Another object of this invention is to provide a dental floss holder constructed in a manner whereby each section of dental floss being used during a flossing operation will have its life expectancy at least doubled.
Still another object of this invention is to provide a dental floss holder which may be constructed of different sizes so as to perform proper flossing operations on teeth of varying lengths.
A final object of this invention to be specifically enumerated herein is to provide a dental floss holder in accordance with the preceding objects and which will conform to conventional forms of manufacture, be of simple construction and easy to use so as to provide a device that will be economically feasible, long lasting and relatively trouble free in operation.
These together with other objects and advantages which will become subsequently apparent reside in the details of construction and operation as more fully hereinafter described and claimed, reference being had to the accompanying drawings forming a part hereof, wherein like numerals refer to like parts throughout.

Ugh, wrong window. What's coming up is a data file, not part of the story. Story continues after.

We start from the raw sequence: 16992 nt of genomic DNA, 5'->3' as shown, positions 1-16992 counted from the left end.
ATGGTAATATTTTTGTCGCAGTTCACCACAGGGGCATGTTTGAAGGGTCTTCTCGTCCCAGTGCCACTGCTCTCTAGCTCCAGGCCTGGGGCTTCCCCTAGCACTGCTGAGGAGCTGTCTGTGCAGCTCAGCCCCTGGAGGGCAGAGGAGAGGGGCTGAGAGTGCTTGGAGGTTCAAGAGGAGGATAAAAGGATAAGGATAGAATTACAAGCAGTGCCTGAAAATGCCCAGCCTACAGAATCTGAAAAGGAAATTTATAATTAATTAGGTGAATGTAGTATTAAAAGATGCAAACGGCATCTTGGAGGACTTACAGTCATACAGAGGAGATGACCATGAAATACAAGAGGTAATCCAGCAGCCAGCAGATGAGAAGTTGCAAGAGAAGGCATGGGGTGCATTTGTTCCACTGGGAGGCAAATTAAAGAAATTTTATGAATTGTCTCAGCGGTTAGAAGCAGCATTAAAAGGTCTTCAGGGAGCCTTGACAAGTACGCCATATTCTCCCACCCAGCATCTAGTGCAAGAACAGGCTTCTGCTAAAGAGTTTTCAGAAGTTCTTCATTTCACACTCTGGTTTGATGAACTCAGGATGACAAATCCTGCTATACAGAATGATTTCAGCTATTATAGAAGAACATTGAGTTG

FIG. 1 is a perspective view of a first form of dental floss holder constructed in accordance with the present invention;
FIG. 2 is an enlarged fragmentary vertical sectional view taken substantially upon the plane indicated by the section line 2--2 of FIG. 1;
FIG. 3 is a vertical transverse sectional view taken substantially upon the plane indicated by the section line 3--3 of FIG. 2;
FIG. 4 is a fragmentary side elevational view of the dental floss holder in operation during a tooth flossing operation; and
FIG. 5 is a side elevational view of a second form of dental floss holder constructed in accordance with the present invention.
Referring now more specifically to the drawings, the numeral 10 generally designates a first form of dental floss hold constructed in accordance with the present invention. The holder 10 includes an elongated arched floss holding member 12 consisting of an elevated midportion 14 and downwardly curving opposite end portions 16 and 18. The end portion 16 is longitudinally slotted as at 20 for receiving the knotted end 22 of a section 24 of dental floss therethrough and the end portion 18 includes opposite side notches 26 whereby a looped end portion 28 of the section 24 may be anchored relative to the end portion 18. Further, the holding member 12 includes an elongated outwardly projecting integral handle 30 which projects tangentially outwardly from one end of the midportion 14.